Potential investors in the stock market must be equipped with basic knowledge about the types of shares available for trading.
Learning about the share market is a necessary step to begin investing in it— at least if professional management is not an option.
Here’s a quick guide on stocks and the types of shares traded in the stock market.
Types of company shares
Companies issue shares to raise capital for funding business objectives. Each type of share has a different purpose, and the conditions for owning them vary.
There are five types of shares companies are allowed to have: authorised, restricted, float, unissued and outstanding. These are explained below:
Authorised shares: the total number of shares companies are allowed to have. This number was determined prior to the initial public offering and it usually does not change unless voted on by relevant parties.
Restricted shares: as its name suggests, restricted shares are stocks intended only for the company’s owners (i.e., founders) and employees. This may be given as an incentive or as part of the employment package, and restricted share owners are not allowed to sell the stock they own unless permitted by the Australian Securities and Investments Commission (ASIC).
Float shares: these are shares issued by companies for public trading, which means this is what investors trade in the stock market.
There are different types of float shares which are traded with accompanying conditions and rights for shareholders, but these will be discussed in the next section.
Unissued shares: exactly as its name says, unissued shares have not yet been issued as either restricted or float shares. This may be issued at a later time— perhaps when the company needs to raise funds again—or simply kept in the company treasury.
Outstanding shares: This is the total number of issued shares or the sum of restricted and float shares.
Types of shares traded in the ASX
There are four main types of issued shares that investors can trade in the Australian Stock Exchange (ASX) regardless of their expertise in the share market. These are:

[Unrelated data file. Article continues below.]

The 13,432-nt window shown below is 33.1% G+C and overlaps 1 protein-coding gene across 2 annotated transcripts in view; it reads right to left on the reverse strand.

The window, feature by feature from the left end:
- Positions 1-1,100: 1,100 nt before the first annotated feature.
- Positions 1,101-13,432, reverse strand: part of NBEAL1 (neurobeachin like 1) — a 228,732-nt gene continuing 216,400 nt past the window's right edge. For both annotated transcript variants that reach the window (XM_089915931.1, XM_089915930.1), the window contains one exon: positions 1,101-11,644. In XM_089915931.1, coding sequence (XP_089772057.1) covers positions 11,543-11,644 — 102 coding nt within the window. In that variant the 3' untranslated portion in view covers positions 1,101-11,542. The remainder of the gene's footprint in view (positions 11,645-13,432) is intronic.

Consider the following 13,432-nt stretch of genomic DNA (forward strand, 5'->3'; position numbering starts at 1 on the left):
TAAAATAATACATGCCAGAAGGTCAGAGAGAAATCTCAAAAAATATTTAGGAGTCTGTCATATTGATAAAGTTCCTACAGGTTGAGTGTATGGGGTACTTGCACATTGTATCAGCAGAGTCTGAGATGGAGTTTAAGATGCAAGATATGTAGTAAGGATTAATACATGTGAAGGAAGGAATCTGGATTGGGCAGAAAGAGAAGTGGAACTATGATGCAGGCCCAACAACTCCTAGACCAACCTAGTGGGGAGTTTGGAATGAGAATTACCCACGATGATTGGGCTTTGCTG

Common or Ordinary Shares: As its name implies, these are the most common shares available for trading in the share market. These come with voting rights and right to dividends—if companies pay out dividends.
Potential investors should look into the class of ordinary shares they will purchase and the conditions and rights that come with them. This is important because a different class could mean more voting rights and higher dividend payout priority.
ASX identifies ordinary shares with three-letter company codes, so any code with more than three letters means it is something else.
Preference Shares: These have an advantage over ordinary shares when it comes to earnings because shareholders are top priority when the company pays out dividends. In exchange, preference share owners generally give up voting rights.
Some preference shares qualify as hybrids if owners are allowed to convert them to ordinary shares in the future.
The ASX distinguishes preference shares from common shares by adding a two-letter suffix starting with ‘P’ (PA to PZ) after the three-letter company code.
Contributing or partly paid shares: Think of these as shares on an instalment plan, except owners have no idea when the bill would arrive.
Investors who purchase contributing shares are only required to pay a part of the full amount upon purchase but the balance must be paid at a future date the issuing company decides.
It is best for financially strained investors to avoid gambling by purchasing partly paid shares. he issuing company decides at a later date when they want the full payment, and they are allowed to demand the money immediately once they announce it. If a shareholder can’t pay up by deadline, they may have to forfeit the shares without a refund to their principal investment.
The ASX labels partly paid shares with a five-letter code composed of the three-letter company code, followed by a two-letter suffix starting with ‘C’ (CA to CO and CQ to CZ).
Company issued option: these are options equivalent to a certain number of shares. If an investor purchases an option, they have the right to purchase the number of shares indicated in the option document anytime in the future, as long as they exercise it before the expiration date.
These options indicate the price shareholders must pay so companies must honour the option terms. Companies are also required to issue new shares equivalent to what is written in the option if there are not enough float shares to meet the order.
For example, an issued option from company XYZ states that an individual is entitled to purchase 1,000 common shares for $1,000 until November 15, 2018, and the holder decides to exercise the option on that exact day. Consider that the value of shares increase enough that 100 common shares are already worth $2,000 by November 14, 2018.
Despite the November 15, 2018 conditions, company XYZ is legally bound to do the following:
- Issue 1,000 new shares to give the option holder
- Charge $1,000 for the 1,000 shares because that is what is written in the option
If the situation is reversed and 1,000 shares is just worth $800 when the option is exercised, the holder is still required to pay $1,000 for them.
Options allow its holders some flexibility on when to exercise it, but option holders may want to keep track of the company’s share price to get the best value.
This information has been sourced from ASX and the Australian Investors Association.